Brexit and the economy: the cost of kicking cans
Whatever else happened with Brexit, a weakened pound and the widespread message that Scotland remains open to Europe - whatever England's up to - should have kept tourism from the continent at a healthy high level.
But it's not looking that way.
Economic uncertainty - not just in Britain but around it - has seen a falling away in numbers, at least at the start of the year. It's obviously not the most important time of year for the industry, but it is increasingly a year-round line of work.
That finding was according to one of the surveys out recently, which was giving us an dashboard of updates on the strange economic goings-on in pre-Brexit Britain.
The rest of the Scottish Chambers of Commerce quarterly survey was as you might expect, if you keep across the other headlines: a sharp deterioration in outlook, investment down in every sector other than construction, and orders down.
That was especially so for manufacturing - with the worst confidence levels since 2012 - and even more so for manufacturing exports.
That reflects problems for the eurozone, which might also help explain the fall-off in visitor numbers. The slowdown across the region has been heading for recessionary territory, so overseas travel may be a discretionary spend people were choosing to do without.
The British economy, having moved from fastest-growing large economy to the slowest, now finds itself having company in the slow lane.
The other significant message from the Chambers of Commerce survey (like quite a few others, it was carried out by the Fraser of Allander Institute at Strathclyde University) is that cost pressures are on the rise.
National Living Wage
The oil price rise has broached the $70 point again, which ought to be good for much of the oil and gas sector, but puts cost into bits of the supply chain for manufacturing, retail and tourism.
And the payroll bill is on the rise. According to the Chambers of Commerce survey, that's most noticeable in retail and construction. (It doesn't cover every sector, but samples Representative ones.) Automatic enrolment for pensions has stepped up substantially this month.
There's the Apprenticeship Levy. And the so-called National Living Wage has seen an index-linked rise.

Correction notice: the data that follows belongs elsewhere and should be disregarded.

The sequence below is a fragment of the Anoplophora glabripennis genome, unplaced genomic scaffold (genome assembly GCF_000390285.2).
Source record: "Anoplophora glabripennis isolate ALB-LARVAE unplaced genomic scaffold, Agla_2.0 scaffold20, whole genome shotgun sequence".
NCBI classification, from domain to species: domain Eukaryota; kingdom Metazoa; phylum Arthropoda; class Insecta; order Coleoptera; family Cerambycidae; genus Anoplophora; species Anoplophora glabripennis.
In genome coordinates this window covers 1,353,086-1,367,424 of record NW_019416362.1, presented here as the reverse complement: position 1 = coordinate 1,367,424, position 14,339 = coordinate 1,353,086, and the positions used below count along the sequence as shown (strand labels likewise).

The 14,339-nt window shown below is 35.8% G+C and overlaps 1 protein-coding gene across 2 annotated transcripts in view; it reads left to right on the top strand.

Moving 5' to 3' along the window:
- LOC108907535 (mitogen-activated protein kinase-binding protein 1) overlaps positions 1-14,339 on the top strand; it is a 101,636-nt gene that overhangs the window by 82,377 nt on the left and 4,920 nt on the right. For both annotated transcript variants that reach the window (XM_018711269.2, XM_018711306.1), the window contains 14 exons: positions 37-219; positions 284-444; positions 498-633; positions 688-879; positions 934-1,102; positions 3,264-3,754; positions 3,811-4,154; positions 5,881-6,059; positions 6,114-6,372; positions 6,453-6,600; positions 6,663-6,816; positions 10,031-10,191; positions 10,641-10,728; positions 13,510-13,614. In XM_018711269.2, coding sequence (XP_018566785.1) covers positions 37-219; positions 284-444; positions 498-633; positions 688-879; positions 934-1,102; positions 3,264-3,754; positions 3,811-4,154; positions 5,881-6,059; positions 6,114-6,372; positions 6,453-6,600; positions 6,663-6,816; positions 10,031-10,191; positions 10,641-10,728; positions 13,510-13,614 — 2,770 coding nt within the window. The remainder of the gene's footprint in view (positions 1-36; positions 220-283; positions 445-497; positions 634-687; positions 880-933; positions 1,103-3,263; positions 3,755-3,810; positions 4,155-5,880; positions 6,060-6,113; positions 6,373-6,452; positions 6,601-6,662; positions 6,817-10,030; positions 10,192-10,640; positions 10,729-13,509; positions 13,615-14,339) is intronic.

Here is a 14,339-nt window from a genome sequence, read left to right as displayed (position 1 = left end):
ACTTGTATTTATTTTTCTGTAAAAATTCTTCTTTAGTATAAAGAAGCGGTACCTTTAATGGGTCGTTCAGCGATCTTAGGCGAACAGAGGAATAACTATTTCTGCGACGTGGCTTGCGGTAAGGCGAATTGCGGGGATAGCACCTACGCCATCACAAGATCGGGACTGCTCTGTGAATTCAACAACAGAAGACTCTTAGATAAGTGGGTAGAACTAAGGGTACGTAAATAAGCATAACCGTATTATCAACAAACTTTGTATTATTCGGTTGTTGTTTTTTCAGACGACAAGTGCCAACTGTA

The change in costs that is most dynamic results from the shortage of available recruits. Average pay was up 3.6% on winter of 2017-18, with inflation pegged just below its 2% target.
In wage bargaining - if you can still call it that - trade unions and staff associations have the advantage.
And as some push for more or to catch up, it's causing for a more lively environment for industrial action in pursuit of pay, covering offshore workers and staff in airports, teachers and conventional manufacturing, such as Volvo heavy plant factory in Lanarkshire.
Despite all the uncertainty, last Tuesday, the Office for National Statistics published another month of frankly astonishing job figures.
The number of Scots seeking work in the winter months was down 8000, to only 93,000, taking the unemployment rate to only 3.3%.
To most economists, that is the kind of rate that counts as full employment, where the survey merely encounters the 'frictional' numbers, as people leave jobs and quickly take up new ones.
There's a regular caveat at this point about the quality of jobs to be had, how they are bunched towards the lower end of the pay distribution, with disappointingly slow progression, even for those taking on promoted roles in managing others.
That was borne out by figures from Eurostat, the official counters of European beans, showing the UK's payroll costs are only just above the EU average.
Of the older 15 members - not including the catch-up states of the former communist east - only Portugal, Spain and Greece have lower wage costs.